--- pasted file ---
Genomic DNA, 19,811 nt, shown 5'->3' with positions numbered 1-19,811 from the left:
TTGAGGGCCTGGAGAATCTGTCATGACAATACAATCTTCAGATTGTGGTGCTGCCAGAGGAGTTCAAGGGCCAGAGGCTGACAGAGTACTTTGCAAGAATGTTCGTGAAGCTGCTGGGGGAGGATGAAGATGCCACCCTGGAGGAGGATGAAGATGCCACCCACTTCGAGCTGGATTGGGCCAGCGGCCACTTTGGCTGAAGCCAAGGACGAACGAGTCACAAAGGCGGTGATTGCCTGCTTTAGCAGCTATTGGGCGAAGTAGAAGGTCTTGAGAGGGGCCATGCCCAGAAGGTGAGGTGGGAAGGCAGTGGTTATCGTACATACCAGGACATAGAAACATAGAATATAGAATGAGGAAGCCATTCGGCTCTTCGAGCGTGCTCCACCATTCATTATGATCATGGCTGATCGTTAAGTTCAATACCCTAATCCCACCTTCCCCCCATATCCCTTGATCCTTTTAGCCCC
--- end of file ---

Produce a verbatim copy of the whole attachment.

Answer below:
Genomic DNA, 19,811 nt, shown 5'->3' with positions numbered 1-19,811 from the left:
TTGAGGGCCTGGAGAATCTGTCATGACAATACAATCTTCAGATTGTGGTGCTGCCAGAGGAGTTCAAGGGCCAGAGGCTGACAGAGTACTTTGCAAGAATGTTCGTGAAGCTGCTGGGGGAGGATGAAGATGCCACCCTGGAGGAGGATGAAGATGCCACCCACTTCGAGCTGGATTGGGCCAGCGGCCACTTTGGCTGAAGCCAAGGACGAACGAGTCACAAAGGCGGTGATTGCCTGCTTTAGCAGCTATTGGGCGAAGTAGAAGGTCTTGAGAGGGGCCATGCCCAGAAGGTGAGGTGGGAAGGCAGTGGTTATCGTACATACCAGGACATAGAAACATAGAATATAGAATGAGGAAGCCATTCGGCTCTTCGAGCGTGCTCCACCATTCATTATGATCATGGCTGATCGTTAAGTTCAATACCCTAATCCCACCTTCCCCCCATATCCCTTGATCCTTTTAGCCCC